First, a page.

Playing in any extreme dynamic on a brass instrument, especially trumpet can be a daunting task. Typically, most students spend their practice time playing mezzo forte, because it takes the least amount of effort and control. A structured practice session is important for this aspect, especially as it reminds students of the areas that need attention during their practice time.
photo credit: photo by Jim Hunt / Music for All Summer Symposium
The aperture in soft playing is so small that the student’s lips will almost completely touch. Because of this, the student needs to move fast air, which will keep their aperture open just enough to achieve the desired dynamic level while also keeping the lips in a state of gentle vibration. Soft playing is one of the most ignored aspects of brass playing, but it must be practiced often.
When playing softly, students should remember to keep mouthpiece pressure to a minimum. With so little air to begin with, too much mouthpiece pressure can stop the lips from vibrating. Try to maintain a constant airstream moving forward and outward from the instrument to avoid any shakiness or wobbling in the sound. Although the sound is quiet, it should always retain a warm core.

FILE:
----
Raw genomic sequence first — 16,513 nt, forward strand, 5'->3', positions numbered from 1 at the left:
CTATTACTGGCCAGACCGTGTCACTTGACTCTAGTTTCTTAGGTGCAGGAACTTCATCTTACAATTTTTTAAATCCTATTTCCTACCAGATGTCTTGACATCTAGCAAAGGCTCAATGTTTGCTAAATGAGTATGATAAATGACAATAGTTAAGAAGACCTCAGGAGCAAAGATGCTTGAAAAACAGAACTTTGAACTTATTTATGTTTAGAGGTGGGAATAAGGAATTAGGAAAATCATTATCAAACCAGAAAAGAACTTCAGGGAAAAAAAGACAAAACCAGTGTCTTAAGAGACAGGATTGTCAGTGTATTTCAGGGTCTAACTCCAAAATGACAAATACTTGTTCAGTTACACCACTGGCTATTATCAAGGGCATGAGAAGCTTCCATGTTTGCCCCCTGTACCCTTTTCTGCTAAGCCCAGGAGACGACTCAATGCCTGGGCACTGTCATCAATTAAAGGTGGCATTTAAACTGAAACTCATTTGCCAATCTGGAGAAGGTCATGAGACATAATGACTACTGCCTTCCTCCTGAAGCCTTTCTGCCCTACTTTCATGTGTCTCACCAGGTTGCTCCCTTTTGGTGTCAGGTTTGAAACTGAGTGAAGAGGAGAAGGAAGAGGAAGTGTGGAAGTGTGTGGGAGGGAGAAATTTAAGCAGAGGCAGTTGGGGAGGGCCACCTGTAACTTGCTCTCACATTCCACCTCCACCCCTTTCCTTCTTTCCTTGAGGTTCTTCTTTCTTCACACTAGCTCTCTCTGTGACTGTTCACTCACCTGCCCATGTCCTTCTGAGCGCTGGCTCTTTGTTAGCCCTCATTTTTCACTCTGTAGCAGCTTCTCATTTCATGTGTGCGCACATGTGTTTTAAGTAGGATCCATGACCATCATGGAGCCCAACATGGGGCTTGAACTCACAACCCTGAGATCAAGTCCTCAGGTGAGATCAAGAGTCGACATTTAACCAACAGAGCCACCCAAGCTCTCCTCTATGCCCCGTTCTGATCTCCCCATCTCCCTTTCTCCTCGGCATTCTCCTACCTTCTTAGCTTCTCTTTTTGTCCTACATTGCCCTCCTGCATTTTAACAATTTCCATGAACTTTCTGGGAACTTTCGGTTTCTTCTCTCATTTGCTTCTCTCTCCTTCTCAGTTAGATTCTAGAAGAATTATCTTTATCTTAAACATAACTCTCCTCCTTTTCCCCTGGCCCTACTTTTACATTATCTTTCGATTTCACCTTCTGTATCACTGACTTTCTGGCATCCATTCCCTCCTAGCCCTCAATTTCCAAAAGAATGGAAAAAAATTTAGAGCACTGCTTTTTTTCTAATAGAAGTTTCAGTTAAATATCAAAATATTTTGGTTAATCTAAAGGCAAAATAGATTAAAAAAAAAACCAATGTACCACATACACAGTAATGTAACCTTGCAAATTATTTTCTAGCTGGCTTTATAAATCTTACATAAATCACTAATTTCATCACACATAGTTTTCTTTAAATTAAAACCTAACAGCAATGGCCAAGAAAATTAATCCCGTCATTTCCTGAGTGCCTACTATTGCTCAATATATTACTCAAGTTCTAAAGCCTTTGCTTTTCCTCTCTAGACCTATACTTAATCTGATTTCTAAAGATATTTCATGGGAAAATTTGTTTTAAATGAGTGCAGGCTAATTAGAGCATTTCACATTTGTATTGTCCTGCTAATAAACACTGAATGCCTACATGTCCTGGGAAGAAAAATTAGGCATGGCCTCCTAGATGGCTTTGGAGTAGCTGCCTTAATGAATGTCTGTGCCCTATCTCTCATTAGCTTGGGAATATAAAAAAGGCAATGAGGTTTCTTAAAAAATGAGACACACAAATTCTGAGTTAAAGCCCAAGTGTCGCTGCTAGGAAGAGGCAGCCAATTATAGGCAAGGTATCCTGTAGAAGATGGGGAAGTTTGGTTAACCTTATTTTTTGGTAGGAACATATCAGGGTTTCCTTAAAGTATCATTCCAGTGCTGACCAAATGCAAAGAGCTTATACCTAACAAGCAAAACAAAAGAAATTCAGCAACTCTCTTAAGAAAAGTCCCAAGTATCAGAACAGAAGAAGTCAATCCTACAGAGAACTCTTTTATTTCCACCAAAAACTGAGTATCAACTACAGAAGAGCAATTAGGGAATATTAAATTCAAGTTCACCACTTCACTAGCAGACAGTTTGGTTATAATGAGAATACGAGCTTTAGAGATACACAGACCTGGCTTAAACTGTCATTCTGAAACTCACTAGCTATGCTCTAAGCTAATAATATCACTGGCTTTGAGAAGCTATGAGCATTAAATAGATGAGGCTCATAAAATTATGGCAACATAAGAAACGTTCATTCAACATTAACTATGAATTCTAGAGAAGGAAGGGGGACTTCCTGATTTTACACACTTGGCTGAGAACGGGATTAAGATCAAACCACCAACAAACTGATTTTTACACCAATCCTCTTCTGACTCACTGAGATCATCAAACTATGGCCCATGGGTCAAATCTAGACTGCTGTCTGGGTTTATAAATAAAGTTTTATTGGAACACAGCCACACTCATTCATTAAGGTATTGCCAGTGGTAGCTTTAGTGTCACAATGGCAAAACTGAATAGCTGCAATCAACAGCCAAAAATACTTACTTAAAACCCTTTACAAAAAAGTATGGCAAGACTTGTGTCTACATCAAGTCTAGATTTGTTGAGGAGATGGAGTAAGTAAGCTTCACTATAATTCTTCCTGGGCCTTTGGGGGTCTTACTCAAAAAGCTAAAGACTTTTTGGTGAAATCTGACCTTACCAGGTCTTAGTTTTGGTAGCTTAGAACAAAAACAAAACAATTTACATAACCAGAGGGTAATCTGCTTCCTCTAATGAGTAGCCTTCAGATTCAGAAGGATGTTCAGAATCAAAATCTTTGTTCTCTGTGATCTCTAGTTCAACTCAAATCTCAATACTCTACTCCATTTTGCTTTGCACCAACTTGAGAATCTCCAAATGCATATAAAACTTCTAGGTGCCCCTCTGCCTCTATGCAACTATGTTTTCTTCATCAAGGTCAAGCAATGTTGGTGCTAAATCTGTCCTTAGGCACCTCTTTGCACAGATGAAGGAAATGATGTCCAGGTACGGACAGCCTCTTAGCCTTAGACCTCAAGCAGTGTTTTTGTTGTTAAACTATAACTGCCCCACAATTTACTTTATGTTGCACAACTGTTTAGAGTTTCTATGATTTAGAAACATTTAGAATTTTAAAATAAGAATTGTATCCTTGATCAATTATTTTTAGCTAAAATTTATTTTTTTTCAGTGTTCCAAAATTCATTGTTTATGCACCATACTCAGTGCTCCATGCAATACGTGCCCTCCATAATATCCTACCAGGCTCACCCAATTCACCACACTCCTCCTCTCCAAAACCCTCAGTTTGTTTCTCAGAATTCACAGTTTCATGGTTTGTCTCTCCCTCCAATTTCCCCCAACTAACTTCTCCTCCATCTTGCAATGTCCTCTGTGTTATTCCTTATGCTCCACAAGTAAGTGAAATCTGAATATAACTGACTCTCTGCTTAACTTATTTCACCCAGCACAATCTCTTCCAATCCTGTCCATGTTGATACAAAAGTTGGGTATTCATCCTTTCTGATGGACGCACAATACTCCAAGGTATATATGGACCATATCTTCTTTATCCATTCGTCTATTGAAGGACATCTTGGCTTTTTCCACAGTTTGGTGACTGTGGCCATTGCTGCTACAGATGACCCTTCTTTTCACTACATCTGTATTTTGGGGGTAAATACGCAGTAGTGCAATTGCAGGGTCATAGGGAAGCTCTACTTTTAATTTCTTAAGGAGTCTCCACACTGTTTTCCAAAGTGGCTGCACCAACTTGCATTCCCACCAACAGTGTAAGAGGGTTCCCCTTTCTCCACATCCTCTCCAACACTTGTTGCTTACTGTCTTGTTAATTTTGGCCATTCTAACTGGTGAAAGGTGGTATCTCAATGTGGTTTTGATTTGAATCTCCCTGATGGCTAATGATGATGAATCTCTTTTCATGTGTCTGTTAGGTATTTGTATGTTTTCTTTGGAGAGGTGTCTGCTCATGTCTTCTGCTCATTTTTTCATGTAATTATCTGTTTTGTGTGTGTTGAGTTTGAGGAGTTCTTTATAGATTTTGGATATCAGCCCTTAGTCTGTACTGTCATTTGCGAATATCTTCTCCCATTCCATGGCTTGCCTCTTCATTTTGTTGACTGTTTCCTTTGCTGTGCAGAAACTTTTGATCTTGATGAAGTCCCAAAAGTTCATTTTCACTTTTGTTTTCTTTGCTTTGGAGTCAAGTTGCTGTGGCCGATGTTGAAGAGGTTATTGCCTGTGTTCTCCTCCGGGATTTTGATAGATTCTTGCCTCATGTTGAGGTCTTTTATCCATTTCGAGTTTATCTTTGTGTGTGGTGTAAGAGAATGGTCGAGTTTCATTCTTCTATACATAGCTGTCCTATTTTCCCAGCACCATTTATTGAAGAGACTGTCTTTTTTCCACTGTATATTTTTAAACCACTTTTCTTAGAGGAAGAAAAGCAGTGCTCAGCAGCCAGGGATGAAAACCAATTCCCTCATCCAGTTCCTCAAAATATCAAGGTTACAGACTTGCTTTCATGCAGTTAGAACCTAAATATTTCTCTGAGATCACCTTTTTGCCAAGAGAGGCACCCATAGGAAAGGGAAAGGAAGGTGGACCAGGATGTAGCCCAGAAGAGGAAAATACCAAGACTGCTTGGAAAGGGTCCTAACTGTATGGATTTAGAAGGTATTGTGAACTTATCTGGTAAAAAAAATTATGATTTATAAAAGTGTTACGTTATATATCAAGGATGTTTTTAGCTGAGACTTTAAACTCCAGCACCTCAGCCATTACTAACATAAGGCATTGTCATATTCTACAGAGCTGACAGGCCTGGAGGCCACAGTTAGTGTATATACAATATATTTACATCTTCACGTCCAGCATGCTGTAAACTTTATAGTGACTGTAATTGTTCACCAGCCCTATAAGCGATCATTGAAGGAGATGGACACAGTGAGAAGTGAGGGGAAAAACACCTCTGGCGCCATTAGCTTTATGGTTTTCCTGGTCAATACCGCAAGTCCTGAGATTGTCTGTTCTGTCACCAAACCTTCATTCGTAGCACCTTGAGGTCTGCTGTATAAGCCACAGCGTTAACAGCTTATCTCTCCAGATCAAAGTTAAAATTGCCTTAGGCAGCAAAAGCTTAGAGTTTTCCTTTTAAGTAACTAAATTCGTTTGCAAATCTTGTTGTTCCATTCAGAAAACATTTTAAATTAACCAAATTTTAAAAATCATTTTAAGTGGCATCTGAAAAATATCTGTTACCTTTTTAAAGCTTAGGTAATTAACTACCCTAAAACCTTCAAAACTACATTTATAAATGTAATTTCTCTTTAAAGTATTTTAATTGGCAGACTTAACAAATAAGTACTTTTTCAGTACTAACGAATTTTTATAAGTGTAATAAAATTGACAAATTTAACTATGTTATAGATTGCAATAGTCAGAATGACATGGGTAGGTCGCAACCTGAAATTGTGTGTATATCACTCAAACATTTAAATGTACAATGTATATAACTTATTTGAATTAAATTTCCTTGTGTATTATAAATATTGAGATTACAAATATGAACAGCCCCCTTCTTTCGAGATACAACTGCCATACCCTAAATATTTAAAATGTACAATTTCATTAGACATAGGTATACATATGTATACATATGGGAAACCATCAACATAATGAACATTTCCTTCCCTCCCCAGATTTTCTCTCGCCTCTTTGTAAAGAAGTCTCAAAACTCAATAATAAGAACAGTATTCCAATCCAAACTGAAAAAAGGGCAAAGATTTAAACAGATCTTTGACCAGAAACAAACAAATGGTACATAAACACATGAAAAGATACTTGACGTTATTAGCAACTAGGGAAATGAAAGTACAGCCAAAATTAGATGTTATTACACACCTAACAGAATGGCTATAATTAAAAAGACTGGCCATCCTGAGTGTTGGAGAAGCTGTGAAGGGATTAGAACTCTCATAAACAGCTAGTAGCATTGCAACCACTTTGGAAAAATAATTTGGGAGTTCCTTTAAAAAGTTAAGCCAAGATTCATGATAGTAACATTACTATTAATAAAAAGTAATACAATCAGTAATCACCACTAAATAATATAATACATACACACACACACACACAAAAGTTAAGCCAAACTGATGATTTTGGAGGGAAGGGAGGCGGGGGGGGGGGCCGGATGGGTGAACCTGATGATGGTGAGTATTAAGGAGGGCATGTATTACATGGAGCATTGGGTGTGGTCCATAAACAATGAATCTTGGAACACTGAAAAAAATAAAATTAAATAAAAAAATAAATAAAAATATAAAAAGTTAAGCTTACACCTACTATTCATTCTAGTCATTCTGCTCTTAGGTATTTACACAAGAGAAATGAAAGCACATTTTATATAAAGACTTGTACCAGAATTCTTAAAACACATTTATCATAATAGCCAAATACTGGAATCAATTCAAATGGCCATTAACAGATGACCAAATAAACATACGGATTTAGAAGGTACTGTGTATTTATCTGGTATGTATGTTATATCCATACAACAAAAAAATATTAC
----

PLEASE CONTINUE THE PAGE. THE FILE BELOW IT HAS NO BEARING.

When playing in louder dynamics, the student’s aperture will be open, and a large volume of air will pass through the lips into the instrument. The airstream will also be faster than for soft playing. Students should relax the center of the embouchure as much as possible; the more freely it vibrates, the greater their endurance and resonance will be. As with soft playing, students ought to keep mouthpiece pressure to a minimum to allow the lips to resonate freely; this will also increase endurance. Practicing extreme dynamics will improve sensitivity, confidence, and control while performing.